Linked by Thom Holwerda on Wed 2nd Nov 2005 17:39 UTC
SGI and IRIX Silicon Graphics Inc. today issued a melancholy press release confirming that it has been kicked off the New York Stock Exchange, and will now trade as a 'penny stock'. SGI was the high-bandwidth, visualization-rich, media-savvy computer systems company that flourished in a decade when media pundits clamored for a winner in what they called 'the convergence space'. SGI obliged, and spared nothing - for a while its budgets were flush for R&D and fancy architecture. "Oh, SGI, we loved you and you screwed up. Bigtime."
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RE[2]: They failed...
by japail on Wed 2nd Nov 2005 22:08 UTC in reply to "RE: They failed..."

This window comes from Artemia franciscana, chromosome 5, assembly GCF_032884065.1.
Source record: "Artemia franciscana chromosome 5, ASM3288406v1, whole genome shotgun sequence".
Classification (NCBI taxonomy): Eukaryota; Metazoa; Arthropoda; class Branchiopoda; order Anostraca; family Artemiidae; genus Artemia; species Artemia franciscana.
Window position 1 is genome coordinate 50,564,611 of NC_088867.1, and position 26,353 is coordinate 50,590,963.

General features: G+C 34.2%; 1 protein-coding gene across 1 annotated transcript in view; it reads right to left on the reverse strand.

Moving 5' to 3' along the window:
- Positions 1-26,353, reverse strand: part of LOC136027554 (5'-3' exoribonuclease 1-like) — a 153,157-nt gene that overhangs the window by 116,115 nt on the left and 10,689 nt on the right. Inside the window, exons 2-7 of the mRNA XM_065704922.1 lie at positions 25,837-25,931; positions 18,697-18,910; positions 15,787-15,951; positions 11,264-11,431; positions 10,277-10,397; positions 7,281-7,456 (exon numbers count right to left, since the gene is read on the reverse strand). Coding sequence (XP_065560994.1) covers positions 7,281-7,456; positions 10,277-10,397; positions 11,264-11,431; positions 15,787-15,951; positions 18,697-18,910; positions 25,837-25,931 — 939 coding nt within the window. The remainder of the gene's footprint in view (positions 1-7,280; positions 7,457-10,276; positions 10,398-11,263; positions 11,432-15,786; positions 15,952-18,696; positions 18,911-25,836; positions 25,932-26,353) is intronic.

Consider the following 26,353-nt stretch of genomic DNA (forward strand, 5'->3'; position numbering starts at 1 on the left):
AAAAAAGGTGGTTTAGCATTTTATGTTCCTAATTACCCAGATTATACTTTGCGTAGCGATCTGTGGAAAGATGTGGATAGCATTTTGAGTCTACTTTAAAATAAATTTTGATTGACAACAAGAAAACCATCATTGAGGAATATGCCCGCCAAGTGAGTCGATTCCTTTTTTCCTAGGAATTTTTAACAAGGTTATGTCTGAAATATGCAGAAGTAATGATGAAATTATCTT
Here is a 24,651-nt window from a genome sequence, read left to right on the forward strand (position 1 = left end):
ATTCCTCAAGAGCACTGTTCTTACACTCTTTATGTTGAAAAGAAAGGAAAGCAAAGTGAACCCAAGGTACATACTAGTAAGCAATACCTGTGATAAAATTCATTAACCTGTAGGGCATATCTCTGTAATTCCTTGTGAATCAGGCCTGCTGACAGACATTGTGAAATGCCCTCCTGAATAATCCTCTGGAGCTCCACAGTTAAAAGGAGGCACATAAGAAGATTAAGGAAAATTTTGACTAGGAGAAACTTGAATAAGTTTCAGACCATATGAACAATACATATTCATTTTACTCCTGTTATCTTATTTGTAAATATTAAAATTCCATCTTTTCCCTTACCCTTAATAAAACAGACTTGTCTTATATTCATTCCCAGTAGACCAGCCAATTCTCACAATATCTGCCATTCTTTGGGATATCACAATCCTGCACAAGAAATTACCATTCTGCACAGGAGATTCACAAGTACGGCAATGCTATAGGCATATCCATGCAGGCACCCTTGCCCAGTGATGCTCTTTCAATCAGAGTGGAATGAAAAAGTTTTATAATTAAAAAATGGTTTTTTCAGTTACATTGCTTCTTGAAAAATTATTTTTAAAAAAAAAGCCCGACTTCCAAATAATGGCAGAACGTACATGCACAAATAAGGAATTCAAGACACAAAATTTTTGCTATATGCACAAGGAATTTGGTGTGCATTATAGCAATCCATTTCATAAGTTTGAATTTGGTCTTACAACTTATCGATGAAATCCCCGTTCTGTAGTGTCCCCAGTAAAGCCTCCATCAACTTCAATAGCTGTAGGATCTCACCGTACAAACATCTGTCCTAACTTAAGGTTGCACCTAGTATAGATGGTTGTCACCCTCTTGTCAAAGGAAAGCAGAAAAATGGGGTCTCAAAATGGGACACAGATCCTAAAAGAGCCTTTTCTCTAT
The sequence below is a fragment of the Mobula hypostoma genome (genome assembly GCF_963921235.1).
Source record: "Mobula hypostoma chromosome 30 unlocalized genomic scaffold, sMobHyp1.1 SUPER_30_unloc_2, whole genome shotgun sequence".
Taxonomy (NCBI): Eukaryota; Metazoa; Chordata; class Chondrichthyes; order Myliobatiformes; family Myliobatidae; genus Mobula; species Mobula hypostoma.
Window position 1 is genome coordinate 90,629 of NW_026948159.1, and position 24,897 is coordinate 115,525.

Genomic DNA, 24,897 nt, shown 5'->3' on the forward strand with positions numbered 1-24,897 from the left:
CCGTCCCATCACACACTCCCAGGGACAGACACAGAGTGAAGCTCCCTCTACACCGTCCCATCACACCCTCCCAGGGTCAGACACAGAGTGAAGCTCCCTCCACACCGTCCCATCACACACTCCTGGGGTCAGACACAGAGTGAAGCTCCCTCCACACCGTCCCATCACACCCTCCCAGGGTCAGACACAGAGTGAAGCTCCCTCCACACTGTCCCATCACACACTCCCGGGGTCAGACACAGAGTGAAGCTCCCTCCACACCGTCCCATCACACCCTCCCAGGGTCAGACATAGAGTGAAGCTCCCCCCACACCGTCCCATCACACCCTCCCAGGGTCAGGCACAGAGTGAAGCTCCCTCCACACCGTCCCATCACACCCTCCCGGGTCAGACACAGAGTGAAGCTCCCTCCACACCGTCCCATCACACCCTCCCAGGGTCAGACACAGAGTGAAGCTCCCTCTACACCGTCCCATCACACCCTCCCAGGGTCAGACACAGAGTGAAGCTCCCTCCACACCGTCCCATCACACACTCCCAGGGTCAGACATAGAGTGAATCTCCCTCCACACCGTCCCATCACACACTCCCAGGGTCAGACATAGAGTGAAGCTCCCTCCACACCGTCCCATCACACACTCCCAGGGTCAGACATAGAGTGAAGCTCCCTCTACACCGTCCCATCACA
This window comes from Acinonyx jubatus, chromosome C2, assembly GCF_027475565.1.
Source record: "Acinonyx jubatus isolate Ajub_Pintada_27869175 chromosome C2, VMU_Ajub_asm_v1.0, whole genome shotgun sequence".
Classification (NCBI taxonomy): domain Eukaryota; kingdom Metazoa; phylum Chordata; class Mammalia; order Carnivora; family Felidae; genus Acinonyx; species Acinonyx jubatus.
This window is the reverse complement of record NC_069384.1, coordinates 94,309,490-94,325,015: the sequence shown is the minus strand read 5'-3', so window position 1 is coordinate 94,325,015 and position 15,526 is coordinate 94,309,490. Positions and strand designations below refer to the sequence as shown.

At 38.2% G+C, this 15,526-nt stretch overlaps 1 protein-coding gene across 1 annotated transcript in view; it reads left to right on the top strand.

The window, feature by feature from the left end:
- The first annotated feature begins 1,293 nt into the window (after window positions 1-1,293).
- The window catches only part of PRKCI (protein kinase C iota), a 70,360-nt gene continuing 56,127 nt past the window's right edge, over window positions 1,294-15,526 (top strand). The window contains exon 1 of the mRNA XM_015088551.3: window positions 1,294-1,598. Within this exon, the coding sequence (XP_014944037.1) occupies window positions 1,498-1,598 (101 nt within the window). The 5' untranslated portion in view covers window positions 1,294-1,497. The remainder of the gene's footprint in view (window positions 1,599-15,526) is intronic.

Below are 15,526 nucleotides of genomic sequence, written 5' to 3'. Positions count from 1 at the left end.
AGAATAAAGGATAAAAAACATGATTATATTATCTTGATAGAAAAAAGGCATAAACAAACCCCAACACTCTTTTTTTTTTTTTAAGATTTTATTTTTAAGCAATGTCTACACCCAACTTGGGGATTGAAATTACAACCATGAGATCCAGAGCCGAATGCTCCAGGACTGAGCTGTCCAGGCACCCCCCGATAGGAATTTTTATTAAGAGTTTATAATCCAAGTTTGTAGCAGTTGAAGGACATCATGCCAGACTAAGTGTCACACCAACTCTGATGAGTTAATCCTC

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Linux could neither help nor harm SGI, since its problems had nothing to do with using Irix, NT, or Linux. SGI like the other major UNIX workstation and server vendors, saw an artificial demand during the bubble and a subsequent rapid erosion as the bubble waned. When purchases were made the costs associated with the niche hardware were unpopular with the new-found frugality of technology companies, and "good-enough" x86 systems emerged on the workstation market with superior compute-performance and significantly cheaper nVidia video cards with firmware optimized less for gaming and more for CAD, and in the server market with price/performance savings. It doesn't matter if large margins are obtained from hardware strategies with technical advantages if those advantages are only necessary for a niche whose volume is insufficient for meeting the overhead associated with operating a company that has scaled its operations under the assumption that the dot com era would never end. SGI, like most other UNIX vendors did this, and suffered tremendously as a result. Attempts to recover have met with less than stunning success.

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